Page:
That’s far behind the $154.5 mm of FanDuel, but hardly has Avello pessimistic. Football betting “was pretty much on par” with what was anticipated, and he expects new customers to keep coming aboard, with the help of continued promotions such as its “Break the Book” offer. Running Jan. 17-26, it rewards every Pennsylvania customer with a percentage of free bets tied to the overall volume taking place in the state.

Rush Street Interactive’s two online sites, tied to the Rivers Casino properties in Philadelphia and Pittsburgh, have been hovering around $60 mm in combined betting handle monthly through the fall.

“Overall, we’re happy, but we’re never satisfied,” said Mattias Stetz, Rush Street Interactive’s chief operating officer.

He noted that the average amount wagered per game on the NFL outshines that of any other sport, whether pro or collegiate. And in Pennsylvania, the Rush Street sites saw “slightly more hometown favoritism” toward betting on the Eagles and Steelers.

Retail sportsbooks glad they expanded

Onsite, at the Rivers Philadelphia property, Llewellyn said he saw that bias change a bit over time.

A year ago, “with it being the first chance to bet legally, you had a lot more betting going toward the local teams,” he said. “Over the course of the year, guests have become more educated and they bet more with their head than their heart now. I think that’s the natural progression of things.”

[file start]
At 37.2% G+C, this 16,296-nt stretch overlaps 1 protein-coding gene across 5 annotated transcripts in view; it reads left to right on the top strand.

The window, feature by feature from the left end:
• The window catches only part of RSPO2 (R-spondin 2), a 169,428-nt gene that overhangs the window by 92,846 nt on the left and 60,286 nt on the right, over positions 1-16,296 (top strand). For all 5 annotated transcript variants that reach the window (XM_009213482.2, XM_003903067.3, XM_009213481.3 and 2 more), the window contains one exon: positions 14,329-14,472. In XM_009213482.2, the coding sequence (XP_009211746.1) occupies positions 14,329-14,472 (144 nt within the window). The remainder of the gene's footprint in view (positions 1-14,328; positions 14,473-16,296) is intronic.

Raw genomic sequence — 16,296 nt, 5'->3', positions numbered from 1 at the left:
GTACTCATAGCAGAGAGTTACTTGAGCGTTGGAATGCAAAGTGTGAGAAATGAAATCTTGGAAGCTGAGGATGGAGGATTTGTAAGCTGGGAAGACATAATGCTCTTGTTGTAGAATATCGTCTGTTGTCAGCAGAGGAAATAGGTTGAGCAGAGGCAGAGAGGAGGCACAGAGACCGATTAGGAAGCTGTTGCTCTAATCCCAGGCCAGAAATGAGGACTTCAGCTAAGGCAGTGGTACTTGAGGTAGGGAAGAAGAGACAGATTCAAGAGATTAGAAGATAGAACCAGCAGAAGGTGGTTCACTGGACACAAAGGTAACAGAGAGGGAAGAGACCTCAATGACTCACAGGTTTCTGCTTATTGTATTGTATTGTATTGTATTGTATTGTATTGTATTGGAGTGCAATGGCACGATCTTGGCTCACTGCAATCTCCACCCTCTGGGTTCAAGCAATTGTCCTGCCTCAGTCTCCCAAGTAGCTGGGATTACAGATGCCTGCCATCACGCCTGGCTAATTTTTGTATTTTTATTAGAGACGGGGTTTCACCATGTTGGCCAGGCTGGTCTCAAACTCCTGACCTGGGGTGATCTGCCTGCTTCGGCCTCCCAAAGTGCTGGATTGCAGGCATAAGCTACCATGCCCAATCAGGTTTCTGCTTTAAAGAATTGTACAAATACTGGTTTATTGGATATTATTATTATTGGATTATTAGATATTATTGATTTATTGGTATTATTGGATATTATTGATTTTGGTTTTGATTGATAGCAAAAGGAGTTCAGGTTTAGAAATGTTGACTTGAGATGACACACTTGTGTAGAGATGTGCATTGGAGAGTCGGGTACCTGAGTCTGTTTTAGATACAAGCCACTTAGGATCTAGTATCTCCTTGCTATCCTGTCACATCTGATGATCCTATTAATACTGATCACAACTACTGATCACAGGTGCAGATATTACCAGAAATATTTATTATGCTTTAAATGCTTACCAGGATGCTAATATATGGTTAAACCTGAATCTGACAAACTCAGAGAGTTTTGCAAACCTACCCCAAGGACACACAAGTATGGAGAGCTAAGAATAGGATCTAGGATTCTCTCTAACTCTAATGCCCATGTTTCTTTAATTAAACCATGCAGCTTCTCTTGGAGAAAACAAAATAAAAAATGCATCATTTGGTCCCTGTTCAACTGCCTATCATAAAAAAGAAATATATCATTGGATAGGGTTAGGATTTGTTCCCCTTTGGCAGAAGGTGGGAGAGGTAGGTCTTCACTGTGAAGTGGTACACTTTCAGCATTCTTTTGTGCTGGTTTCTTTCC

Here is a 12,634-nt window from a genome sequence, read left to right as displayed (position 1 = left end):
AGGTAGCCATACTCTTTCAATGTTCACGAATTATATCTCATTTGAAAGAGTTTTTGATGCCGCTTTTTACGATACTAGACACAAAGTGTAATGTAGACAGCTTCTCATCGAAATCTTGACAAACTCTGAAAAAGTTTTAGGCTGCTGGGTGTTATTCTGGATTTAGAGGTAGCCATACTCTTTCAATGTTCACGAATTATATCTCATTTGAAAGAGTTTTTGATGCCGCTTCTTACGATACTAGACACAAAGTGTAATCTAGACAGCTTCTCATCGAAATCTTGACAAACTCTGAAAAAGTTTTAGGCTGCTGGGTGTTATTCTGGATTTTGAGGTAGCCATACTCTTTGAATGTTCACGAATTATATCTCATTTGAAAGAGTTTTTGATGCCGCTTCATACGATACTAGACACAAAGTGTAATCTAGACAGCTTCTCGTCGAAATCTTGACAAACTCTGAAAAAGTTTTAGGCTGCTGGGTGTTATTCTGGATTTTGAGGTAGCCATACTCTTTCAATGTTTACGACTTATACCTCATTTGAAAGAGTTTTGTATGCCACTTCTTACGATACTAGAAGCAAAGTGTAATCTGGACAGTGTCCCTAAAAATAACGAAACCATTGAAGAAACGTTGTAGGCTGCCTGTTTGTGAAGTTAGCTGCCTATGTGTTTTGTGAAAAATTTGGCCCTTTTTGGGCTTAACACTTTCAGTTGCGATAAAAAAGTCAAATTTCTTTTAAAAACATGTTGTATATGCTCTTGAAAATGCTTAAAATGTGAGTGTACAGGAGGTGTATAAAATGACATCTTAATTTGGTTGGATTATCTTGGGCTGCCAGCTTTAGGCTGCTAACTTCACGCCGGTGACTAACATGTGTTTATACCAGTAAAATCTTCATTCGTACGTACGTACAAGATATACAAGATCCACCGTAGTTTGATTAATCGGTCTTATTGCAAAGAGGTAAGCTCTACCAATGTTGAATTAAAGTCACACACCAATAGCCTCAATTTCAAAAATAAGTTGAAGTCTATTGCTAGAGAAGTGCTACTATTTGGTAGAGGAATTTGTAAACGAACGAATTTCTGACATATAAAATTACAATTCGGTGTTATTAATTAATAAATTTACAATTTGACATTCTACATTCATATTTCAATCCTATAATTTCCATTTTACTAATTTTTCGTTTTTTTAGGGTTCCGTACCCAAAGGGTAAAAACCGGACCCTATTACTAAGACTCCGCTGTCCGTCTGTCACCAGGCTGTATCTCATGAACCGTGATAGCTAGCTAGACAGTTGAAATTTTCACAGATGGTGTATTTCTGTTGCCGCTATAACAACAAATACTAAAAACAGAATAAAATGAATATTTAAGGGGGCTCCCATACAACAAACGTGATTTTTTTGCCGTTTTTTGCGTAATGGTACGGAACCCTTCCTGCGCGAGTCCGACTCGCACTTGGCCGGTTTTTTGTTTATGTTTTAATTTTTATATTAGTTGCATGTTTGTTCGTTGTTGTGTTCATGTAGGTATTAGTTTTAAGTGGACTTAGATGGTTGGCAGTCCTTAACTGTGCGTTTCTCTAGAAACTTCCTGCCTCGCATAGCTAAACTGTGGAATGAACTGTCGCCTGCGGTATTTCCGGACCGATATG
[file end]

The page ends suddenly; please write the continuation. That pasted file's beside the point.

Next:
Like the Parx Casino did last summer, both Rivers properties invested heavily in expanding their sportsbooks during the football season. The casinos have found it to be a worthwhile investment, they say.

“This place was electric on Saturdays and Sundays, and obviously also for Monday and Thursday night games,” said Andre Barnabei, vice president of gaming at Rivers Pittsburgh.

The Rivers properties and Parx all saw retail betting handle of about $7 mm to $8 mm during the fall, while summer months were more like $4 mm to $5 mm.

“I would say it either met or exceeded our expectations,” Barnabei said of the fall.

Next NFL season to have more online competition

Penn National Gaming’s properties in the state, the Hollywood and Meadows racetrack casinos, generated smaller volume in the fall. Hollywood, in Dauphin County, is more distant from the heavy concentration of professional team sports fans, and the Meadows only got underway in October.

Still, football betting represented close to 65% of fall betting for Penn National’s properties in Pennsylvania as well as in five other states, said Scot McClintic, the company’s head of sportsbook.

He said it made a big difference at Hollywood when more than 15 kiosks were installed at the same time William Hill was dropped as its partner operating the sportsbook.

“There’s so much you can do as a bettor with the kiosks at your fingertips,” he said, which is what the other brick-and-mortar sportsbooks across the state have also discovered, with kiosk volume heavier than that taking place at betting windows.

While it has a partnership with DraftKings that enables the latter to run its online site through the Meadows, Penn National is still developing its own online platform that will be attached to Hollywood and its properties in other states.

McClintic said the goal is to have that operating before the next NFL season begins. There could be additional new sites by then as well, whether from Wind Creek Bethlehem, Harrah’s, or Philadelphia Live!, as the past fall only reinforced what a significant target that should be.

“In Pennsylvania, the NFL is very much the bet-on sport,” McClintic said.